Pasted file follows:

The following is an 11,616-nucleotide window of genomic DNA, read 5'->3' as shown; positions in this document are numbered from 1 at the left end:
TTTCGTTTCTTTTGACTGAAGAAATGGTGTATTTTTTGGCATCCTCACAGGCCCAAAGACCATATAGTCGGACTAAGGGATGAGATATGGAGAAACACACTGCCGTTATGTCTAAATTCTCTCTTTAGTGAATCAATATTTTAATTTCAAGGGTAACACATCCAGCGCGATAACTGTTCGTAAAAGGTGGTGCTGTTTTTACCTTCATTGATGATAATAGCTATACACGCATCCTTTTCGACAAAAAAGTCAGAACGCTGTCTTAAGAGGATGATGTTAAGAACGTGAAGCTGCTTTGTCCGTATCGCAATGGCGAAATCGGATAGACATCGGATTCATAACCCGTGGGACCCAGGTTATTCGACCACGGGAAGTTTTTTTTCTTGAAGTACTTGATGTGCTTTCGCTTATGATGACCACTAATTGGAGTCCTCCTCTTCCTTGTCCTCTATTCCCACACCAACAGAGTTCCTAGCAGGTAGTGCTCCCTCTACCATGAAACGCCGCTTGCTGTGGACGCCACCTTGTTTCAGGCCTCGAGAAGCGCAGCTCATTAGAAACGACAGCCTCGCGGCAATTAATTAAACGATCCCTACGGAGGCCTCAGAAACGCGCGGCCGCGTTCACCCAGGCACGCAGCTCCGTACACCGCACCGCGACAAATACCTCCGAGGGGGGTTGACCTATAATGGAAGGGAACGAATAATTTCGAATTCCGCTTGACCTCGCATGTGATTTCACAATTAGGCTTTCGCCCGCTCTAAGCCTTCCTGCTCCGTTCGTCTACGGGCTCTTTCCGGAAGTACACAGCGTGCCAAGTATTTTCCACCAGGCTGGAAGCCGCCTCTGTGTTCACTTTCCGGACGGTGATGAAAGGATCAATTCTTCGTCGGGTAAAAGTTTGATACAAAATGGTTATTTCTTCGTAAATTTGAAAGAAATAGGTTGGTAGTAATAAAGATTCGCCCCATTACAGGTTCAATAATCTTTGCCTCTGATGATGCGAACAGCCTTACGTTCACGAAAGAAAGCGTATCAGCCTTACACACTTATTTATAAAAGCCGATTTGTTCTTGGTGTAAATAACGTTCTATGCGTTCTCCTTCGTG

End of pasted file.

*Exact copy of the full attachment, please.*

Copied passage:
The following is an 11,616-nucleotide window of genomic DNA, read 5'->3' as shown; positions in this document are numbered from 1 at the left end:
TTTCGTTTCTTTTGACTGAAGAAATGGTGTATTTTTTGGCATCCTCACAGGCCCAAAGACCATATAGTCGGACTAAGGGATGAGATATGGAGAAACACACTGCCGTTATGTCTAAATTCTCTCTTTAGTGAATCAATATTTTAATTTCAAGGGTAACACATCCAGCGCGATAACTGTTCGTAAAAGGTGGTGCTGTTTTTACCTTCATTGATGATAATAGCTATACACGCATCCTTTTCGACAAAAAAGTCAGAACGCTGTCTTAAGAGGATGATGTTAAGAACGTGAAGCTGCTTTGTCCGTATCGCAATGGCGAAATCGGATAGACATCGGATTCATAACCCGTGGGACCCAGGTTATTCGACCACGGGAAGTTTTTTTTCTTGAAGTACTTGATGTGCTTTCGCTTATGATGACCACTAATTGGAGTCCTCCTCTTCCTTGTCCTCTATTCCCACACCAACAGAGTTCCTAGCAGGTAGTGCTCCCTCTACCATGAAACGCCGCTTGCTGTGGACGCCACCTTGTTTCAGGCCTCGAGAAGCGCAGCTCATTAGAAACGACAGCCTCGCGGCAATTAATTAAACGATCCCTACGGAGGCCTCAGAAACGCGCGGCCGCGTTCACCCAGGCACGCAGCTCCGTACACCGCACCGCGACAAATACCTCCGAGGGGGGTTGACCTATAATGGAAGGGAACGAATAATTTCGAATTCCGCTTGACCTCGCATGTGATTTCACAATTAGGCTTTCGCCCGCTCTAAGCCTTCCTGCTCCGTTCGTCTACGGGCTCTTTCCGGAAGTACACAGCGTGCCAAGTATTTTCCACCAGGCTGGAAGCCGCCTCTGTGTTCACTTTCCGGACGGTGATGAAAGGATCAATTCTTCGTCGGGTAAAAGTTTGATACAAAATGGTTATTTCTTCGTAAATTTGAAAGAAATAGGTTGGTAGTAATAAAGATTCGCCCCATTACAGGTTCAATAATCTTTGCCTCTGATGATGCGAACAGCCTTACGTTCACGAAAGAAAGCGTATCAGCCTTACACACTTATTTATAAAAGCCGATTTGTTCTTGGTGTAAATAACGTTCTATGCGTTCTCCTTCGTG